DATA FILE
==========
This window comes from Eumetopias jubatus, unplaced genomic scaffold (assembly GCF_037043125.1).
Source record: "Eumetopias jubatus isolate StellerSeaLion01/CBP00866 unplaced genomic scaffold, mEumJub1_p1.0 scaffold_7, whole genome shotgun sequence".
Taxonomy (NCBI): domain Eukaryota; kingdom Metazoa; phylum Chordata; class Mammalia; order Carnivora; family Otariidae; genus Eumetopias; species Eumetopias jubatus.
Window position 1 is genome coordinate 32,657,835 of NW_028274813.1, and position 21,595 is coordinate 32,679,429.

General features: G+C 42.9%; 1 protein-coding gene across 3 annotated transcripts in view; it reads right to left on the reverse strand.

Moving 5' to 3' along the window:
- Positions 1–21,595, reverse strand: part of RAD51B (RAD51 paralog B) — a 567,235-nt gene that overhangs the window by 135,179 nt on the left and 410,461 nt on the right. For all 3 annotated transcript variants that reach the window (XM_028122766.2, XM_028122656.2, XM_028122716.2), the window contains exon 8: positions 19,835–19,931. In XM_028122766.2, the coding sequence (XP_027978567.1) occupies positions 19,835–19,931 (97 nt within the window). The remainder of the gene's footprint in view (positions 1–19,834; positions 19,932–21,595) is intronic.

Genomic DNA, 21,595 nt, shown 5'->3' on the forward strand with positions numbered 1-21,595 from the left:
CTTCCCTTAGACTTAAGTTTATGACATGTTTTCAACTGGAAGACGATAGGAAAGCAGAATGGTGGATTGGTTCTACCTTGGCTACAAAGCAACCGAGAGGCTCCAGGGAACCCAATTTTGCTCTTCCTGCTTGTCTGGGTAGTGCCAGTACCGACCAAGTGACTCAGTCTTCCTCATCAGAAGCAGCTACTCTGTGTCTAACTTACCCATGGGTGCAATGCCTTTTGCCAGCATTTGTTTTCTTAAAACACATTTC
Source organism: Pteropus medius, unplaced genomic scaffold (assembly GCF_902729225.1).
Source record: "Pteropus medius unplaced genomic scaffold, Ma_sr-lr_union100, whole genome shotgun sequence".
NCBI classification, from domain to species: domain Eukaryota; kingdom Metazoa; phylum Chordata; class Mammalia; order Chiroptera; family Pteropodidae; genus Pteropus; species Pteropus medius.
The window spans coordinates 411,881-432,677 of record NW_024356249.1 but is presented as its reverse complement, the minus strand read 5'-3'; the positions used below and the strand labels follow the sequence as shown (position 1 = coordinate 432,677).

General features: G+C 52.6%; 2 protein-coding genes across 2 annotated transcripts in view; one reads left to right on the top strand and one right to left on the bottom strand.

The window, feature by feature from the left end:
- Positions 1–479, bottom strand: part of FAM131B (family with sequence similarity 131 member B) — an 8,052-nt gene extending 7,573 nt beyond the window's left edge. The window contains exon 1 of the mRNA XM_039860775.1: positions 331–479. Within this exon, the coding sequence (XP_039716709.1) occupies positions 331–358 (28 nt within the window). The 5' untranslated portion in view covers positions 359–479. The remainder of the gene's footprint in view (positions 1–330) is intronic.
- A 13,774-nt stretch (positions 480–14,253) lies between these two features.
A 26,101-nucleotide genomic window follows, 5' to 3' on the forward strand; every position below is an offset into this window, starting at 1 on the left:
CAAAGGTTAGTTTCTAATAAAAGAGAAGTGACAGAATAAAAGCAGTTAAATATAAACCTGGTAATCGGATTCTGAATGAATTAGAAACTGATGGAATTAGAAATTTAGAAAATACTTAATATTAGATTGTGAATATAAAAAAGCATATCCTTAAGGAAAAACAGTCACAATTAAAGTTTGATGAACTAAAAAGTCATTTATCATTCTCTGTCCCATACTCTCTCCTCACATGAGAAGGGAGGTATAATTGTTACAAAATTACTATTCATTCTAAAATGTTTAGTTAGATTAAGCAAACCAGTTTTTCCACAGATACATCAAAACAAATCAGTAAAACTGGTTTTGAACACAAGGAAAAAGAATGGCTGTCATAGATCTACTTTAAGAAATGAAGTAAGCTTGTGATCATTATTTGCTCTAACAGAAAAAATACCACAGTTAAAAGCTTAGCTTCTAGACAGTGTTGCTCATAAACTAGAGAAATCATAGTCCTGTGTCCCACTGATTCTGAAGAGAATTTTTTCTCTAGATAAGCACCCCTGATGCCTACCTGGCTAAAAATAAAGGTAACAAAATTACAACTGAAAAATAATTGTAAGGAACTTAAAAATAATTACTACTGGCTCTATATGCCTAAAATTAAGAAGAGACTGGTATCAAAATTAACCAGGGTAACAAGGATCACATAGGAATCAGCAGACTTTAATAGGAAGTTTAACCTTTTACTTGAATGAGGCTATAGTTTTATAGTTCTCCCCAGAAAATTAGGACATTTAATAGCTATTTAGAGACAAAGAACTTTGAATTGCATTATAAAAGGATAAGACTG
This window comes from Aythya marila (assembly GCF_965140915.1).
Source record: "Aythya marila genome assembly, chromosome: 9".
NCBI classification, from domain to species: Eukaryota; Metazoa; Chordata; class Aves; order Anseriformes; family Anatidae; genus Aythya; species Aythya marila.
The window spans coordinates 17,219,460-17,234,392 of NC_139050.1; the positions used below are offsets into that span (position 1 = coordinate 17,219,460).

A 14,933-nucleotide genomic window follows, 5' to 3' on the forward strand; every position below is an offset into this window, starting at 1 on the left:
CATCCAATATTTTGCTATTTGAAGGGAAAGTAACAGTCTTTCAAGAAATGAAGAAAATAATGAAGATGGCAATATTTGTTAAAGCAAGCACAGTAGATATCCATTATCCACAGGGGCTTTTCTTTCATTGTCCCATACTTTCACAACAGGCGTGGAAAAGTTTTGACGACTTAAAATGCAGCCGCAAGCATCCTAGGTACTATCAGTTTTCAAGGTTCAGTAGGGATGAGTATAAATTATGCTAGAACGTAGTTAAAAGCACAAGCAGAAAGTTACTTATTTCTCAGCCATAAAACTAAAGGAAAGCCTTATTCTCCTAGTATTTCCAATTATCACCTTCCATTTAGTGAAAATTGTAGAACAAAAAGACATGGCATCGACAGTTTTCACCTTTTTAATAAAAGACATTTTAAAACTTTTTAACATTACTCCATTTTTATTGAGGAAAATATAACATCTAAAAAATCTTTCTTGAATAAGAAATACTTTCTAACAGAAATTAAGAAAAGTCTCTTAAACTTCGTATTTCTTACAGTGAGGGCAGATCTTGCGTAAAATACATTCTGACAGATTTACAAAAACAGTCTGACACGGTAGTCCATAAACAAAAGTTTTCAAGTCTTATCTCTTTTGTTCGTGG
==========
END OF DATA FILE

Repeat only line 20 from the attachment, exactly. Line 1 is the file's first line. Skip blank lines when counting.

This window comes from Aythya marila (assembly GCF_965140915.1).